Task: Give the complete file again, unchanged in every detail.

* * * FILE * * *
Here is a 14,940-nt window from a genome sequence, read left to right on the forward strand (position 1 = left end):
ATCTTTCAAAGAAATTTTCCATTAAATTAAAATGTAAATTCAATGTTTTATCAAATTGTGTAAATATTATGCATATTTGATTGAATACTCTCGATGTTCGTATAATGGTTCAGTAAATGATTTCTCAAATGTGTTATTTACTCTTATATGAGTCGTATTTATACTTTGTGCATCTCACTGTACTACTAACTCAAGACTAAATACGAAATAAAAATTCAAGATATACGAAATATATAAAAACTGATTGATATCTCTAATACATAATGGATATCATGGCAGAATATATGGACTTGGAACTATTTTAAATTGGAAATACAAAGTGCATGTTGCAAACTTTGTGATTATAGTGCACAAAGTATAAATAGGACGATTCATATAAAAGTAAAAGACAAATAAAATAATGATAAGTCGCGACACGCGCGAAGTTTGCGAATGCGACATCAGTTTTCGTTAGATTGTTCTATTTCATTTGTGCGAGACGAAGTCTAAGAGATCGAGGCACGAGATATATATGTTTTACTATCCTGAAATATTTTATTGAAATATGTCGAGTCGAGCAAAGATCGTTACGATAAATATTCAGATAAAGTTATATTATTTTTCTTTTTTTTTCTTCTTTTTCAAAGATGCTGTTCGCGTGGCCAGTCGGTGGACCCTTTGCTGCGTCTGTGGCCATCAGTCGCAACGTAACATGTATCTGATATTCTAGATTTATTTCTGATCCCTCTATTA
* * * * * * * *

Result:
Here is a 14,940-nt window from a genome sequence, read left to right on the forward strand (position 1 = left end):
ATCTTTCAAAGAAATTTTCCATTAAATTAAAATGTAAATTCAATGTTTTATCAAATTGTGTAAATATTATGCATATTTGATTGAATACTCTCGATGTTCGTATAATGGTTCAGTAAATGATTTCTCAAATGTGTTATTTACTCTTATATGAGTCGTATTTATACTTTGTGCATCTCACTGTACTACTAACTCAAGACTAAATACGAAATAAAAATTCAAGATATACGAAATATATAAAAACTGATTGATATCTCTAATACATAATGGATATCATGGCAGAATATATGGACTTGGAACTATTTTAAATTGGAAATACAAAGTGCATGTTGCAAACTTTGTGATTATAGTGCACAAAGTATAAATAGGACGATTCATATAAAAGTAAAAGACAAATAAAATAATGATAAGTCGCGACACGCGCGAAGTTTGCGAATGCGACATCAGTTTTCGTTAGATTGTTCTATTTCATTTGTGCGAGACGAAGTCTAAGAGATCGAGGCACGAGATATATATGTTTTACTATCCTGAAATATTTTATTGAAATATGTCGAGTCGAGCAAAGATCGTTACGATAAATATTCAGATAAAGTTATATTATTTTTCTTTTTTTTTCTTCTTTTTCAAAGATGCTGTTCGCGTGGCCAGTCGGTGGACCCTTTGCTGCGTCTGTGGCCATCAGTCGCAACGTAACATGTATCTGATATTCTAGATTTATTTCTGATCCCTCTATTA